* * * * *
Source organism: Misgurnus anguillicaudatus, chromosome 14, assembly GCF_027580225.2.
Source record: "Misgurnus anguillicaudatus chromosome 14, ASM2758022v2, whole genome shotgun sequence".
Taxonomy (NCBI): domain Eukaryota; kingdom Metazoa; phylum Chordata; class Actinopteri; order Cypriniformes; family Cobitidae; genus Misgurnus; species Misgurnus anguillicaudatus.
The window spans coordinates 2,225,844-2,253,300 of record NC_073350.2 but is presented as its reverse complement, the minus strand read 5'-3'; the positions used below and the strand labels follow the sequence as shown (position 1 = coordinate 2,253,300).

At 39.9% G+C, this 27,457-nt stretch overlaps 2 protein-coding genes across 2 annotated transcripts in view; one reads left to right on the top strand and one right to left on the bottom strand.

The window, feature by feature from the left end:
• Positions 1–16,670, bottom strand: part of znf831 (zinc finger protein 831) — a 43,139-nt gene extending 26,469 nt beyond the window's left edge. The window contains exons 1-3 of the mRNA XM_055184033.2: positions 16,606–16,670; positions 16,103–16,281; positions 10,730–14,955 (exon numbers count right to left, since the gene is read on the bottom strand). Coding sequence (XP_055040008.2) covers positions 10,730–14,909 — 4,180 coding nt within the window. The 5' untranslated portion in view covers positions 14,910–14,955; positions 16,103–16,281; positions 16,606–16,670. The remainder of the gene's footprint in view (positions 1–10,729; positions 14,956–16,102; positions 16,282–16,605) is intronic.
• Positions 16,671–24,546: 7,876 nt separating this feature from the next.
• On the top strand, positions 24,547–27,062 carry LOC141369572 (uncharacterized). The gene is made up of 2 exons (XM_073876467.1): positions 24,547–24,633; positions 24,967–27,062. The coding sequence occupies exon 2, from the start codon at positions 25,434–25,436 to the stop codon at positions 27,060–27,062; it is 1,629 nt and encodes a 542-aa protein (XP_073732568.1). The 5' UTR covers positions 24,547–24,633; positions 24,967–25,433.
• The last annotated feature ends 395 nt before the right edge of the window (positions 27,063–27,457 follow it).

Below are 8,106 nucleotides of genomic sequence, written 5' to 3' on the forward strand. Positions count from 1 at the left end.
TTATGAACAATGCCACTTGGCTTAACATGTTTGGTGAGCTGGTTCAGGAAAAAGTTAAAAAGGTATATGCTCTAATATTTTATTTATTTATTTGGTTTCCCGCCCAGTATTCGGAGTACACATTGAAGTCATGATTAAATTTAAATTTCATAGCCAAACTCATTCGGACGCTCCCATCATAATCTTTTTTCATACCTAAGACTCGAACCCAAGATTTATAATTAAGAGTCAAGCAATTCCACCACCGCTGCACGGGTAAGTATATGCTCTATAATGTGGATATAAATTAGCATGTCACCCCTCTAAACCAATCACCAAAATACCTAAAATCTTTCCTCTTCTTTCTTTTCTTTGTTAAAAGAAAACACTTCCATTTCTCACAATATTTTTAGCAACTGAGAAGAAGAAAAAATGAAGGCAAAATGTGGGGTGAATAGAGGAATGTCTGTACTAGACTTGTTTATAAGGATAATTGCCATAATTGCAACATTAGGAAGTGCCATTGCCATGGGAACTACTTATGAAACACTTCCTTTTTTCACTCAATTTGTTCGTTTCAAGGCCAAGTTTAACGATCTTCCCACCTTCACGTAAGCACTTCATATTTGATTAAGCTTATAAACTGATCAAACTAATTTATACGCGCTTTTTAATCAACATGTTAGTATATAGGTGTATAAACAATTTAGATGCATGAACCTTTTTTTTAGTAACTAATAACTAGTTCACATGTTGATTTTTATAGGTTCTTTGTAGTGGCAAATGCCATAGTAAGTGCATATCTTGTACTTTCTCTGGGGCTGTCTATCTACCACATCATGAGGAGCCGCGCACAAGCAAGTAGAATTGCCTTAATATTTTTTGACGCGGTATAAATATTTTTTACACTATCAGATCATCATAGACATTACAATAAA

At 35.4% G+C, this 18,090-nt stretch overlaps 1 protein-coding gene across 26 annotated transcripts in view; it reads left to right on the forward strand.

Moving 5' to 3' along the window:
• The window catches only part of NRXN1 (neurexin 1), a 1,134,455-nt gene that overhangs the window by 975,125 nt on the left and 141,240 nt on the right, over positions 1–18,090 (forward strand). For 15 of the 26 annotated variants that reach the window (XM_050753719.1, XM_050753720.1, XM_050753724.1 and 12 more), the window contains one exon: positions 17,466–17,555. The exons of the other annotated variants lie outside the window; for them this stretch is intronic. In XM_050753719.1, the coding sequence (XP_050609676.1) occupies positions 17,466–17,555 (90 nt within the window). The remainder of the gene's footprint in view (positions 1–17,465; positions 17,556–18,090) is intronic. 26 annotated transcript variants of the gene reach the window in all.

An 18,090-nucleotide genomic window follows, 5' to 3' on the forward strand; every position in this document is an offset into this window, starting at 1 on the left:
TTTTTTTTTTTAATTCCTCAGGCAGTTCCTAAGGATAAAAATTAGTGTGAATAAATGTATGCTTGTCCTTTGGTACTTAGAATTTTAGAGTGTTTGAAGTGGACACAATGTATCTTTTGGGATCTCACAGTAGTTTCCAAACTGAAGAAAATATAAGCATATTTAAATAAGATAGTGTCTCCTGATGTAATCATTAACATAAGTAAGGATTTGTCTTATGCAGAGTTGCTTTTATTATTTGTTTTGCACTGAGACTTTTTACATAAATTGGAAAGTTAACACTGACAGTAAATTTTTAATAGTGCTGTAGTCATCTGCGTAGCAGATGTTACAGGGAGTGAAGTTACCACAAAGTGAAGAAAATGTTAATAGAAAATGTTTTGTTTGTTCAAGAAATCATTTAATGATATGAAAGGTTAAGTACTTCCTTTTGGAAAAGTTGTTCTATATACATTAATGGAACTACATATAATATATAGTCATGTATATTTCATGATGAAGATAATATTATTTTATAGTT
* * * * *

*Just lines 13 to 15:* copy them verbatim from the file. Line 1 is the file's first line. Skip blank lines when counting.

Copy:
At 35.4% G+C, this 18,090-nt stretch overlaps 1 protein-coding gene across 26 annotated transcripts in view; it reads left to right on the forward strand.

Moving 5' to 3' along the window:
• The window catches only part of NRXN1 (neurexin 1), a 1,134,455-nt gene that overhangs the window by 975,125 nt on the left and 141,240 nt on the right, over positions 1–18,090 (forward strand). For 15 of the 26 annotated variants that reach the window (XM_050753719.1, XM_050753720.1, XM_050753724.1 and 12 more), the window contains one exon: positions 17,466–17,555. The exons of the other annotated variants lie outside the window; for them this stretch is intronic. In XM_050753719.1, the coding sequence (XP_050609676.1) occupies positions 17,466–17,555 (90 nt within the window). The remainder of the gene's footprint in view (positions 1–17,465; positions 17,556–18,090) is intronic. 26 annotated transcript variants of the gene reach the window in all.